In June of 1990, Bush sold two-thirds of the Harken stock he had received in the Spectrum 7 deal--and collected $318,430 more than it was worth when he first obtained it. Get low, sell high? Anything wrong with that? The month before this sale, Harken appointed Bush to a committee to determine, as Ivins and Dubose put it, "how restructuring [of the firm] would affect ordinary shareholders." According to Ivins and Dubose, who note the previous reporting work of "U.S. News and World Report," when Bush served on this committee, he was privy to information indicating the company was in trouble. He then dumped his stocks before this news became public. "U.S. News" concluded that at the time of the sale there was "substantial evidence to suggest that Bush knew Harken was in dire straits."

Bush claims he had merely sold at an opportune time, when word of the Bahrain deal was bolstering the company's position. But he then neglected to notify the Securities and Exchange Commission of his stock-dump, as he was required to do. Is that the tip-off something was amiss? (He filed the appropriate paperwork eight months after the deadline.) In the meantime, two months after he sold his shares, Harken stock dropped 25 percent, and it would sink further in the months ahead. As Ivins and Dubose note, "three years later, during his 1994 race against [Texas Governor] Ann Richards, he claimed he had filed the required report and that the SEC must have misplaced it. SEC spokesman John Heine told 'Time' that no one at the agency ever found any lost document."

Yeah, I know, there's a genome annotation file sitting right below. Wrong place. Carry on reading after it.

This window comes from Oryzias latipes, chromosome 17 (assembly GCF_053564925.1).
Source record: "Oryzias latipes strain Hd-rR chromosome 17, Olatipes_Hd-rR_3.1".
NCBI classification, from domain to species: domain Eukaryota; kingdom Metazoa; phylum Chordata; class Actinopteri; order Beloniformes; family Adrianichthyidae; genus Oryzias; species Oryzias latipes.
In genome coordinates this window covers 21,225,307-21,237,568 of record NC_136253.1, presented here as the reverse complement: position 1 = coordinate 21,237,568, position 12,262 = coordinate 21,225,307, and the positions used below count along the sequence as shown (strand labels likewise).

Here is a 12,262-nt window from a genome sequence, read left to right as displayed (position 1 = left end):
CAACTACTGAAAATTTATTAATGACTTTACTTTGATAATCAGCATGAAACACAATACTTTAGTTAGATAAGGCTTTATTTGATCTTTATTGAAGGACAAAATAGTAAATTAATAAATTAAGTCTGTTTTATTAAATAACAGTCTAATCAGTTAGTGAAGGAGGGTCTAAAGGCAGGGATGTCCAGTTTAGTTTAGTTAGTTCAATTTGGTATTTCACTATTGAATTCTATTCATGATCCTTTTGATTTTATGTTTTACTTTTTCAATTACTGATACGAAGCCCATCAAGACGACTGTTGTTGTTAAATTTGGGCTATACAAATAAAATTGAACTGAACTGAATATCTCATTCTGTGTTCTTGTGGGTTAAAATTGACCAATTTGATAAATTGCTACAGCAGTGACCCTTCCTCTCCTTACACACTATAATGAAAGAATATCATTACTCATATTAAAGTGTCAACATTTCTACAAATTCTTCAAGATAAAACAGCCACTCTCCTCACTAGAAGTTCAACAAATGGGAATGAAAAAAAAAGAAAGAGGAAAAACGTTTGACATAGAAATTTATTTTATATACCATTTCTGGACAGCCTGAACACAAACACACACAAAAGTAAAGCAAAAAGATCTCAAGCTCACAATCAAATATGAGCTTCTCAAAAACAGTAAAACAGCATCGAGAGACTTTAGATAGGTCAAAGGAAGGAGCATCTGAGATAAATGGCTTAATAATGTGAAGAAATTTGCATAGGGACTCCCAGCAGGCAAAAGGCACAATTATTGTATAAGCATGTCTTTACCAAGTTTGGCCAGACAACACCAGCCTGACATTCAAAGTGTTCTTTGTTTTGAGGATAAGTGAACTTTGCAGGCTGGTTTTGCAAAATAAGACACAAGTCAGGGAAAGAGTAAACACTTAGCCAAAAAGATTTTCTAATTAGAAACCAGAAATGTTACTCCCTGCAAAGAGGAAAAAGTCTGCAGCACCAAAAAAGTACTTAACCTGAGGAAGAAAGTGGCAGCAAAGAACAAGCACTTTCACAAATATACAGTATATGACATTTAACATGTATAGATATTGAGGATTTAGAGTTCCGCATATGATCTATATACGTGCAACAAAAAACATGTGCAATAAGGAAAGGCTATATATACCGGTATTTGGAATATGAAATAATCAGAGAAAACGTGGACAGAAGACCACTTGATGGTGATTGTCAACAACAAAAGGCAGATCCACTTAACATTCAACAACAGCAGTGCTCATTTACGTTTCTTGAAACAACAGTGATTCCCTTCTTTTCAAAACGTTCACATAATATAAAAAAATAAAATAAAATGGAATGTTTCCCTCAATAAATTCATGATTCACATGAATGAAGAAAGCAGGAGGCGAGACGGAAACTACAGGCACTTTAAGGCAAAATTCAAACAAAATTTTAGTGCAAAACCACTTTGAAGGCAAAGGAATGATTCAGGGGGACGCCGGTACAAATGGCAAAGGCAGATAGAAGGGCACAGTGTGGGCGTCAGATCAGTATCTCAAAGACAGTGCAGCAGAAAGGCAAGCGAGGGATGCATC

Did Bush, one of the captains of Harken, jump that sinking ship because he had inside information the vessel was foundering? The chronology is suspicious. Yet now he is shocked, shocked that his close friend Ken Lay engaged in the same pattern of behavior. Perhaps if Ken Lay ever does permit himself to be questioned by a Congressional committee an additional query ought to be added to the list above: Did George W. Bush ever offer you advice on how to betray the shareholders of your own company by selling stock in response to bad-news known only to insiders?

Bush's Untouchable State of the Union